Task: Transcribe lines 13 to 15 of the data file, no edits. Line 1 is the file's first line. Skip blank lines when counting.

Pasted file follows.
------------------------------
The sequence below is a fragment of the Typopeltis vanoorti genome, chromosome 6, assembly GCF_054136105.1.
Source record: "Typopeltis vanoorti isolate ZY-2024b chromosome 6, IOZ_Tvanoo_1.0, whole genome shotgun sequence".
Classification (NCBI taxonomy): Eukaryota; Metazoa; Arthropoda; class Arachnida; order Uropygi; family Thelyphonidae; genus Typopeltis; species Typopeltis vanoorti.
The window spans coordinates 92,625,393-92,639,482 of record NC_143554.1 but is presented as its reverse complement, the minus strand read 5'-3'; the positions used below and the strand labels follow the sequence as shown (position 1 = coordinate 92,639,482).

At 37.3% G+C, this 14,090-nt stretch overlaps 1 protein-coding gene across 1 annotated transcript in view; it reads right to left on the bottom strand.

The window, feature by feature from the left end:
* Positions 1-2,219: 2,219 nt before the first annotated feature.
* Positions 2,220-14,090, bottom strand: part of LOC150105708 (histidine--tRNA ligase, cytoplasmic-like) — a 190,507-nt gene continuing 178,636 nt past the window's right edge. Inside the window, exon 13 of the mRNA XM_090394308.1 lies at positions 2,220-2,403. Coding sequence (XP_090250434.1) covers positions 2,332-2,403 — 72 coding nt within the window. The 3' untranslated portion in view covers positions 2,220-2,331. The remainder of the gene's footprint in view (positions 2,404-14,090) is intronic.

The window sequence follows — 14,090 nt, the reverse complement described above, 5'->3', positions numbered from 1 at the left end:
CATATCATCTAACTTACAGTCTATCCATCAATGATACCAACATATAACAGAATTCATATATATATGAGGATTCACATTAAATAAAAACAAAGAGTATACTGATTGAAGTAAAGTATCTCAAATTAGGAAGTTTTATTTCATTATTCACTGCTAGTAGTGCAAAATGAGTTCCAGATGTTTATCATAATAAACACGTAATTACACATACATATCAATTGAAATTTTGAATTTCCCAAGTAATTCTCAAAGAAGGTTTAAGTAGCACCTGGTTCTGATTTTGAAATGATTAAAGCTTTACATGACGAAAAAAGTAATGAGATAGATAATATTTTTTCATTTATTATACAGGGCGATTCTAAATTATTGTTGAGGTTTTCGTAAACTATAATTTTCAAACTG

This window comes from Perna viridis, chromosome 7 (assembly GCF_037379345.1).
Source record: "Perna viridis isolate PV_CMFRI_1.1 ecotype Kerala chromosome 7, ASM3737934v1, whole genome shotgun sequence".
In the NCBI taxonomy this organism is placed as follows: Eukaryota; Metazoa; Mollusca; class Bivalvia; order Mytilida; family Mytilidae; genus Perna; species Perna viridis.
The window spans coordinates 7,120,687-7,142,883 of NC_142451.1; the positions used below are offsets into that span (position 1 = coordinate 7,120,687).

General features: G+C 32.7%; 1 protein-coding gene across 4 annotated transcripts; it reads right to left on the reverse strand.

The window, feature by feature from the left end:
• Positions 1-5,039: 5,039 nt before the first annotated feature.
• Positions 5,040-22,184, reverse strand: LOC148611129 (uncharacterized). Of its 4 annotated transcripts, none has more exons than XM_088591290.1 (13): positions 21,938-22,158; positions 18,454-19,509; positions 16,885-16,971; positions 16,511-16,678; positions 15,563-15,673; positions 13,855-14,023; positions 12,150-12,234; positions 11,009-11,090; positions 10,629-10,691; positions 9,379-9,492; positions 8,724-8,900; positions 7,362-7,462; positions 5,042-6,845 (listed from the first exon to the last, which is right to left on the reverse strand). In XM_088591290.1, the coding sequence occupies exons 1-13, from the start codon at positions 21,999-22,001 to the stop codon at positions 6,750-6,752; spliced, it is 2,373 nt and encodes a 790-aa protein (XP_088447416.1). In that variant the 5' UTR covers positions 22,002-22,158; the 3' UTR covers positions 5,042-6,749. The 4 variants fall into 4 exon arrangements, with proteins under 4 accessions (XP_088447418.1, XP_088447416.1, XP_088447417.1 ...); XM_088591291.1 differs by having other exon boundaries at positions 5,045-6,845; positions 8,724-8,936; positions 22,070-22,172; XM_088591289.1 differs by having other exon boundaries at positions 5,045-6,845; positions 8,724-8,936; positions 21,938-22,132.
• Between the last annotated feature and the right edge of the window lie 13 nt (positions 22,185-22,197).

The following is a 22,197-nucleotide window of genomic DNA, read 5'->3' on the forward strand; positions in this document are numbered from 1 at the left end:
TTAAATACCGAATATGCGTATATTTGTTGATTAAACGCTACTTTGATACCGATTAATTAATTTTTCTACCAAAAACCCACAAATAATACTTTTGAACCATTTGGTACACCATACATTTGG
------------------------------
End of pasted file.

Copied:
In the NCBI taxonomy this organism is placed as follows: Eukaryota; Metazoa; Mollusca; class Bivalvia; order Mytilida; family Mytilidae; genus Perna; species Perna viridis.
The window spans coordinates 7,120,687-7,142,883 of NC_142451.1; the positions used below are offsets into that span (position 1 = coordinate 7,120,687).

General features: G+C 32.7%; 1 protein-coding gene across 4 annotated transcripts; it reads right to left on the reverse strand.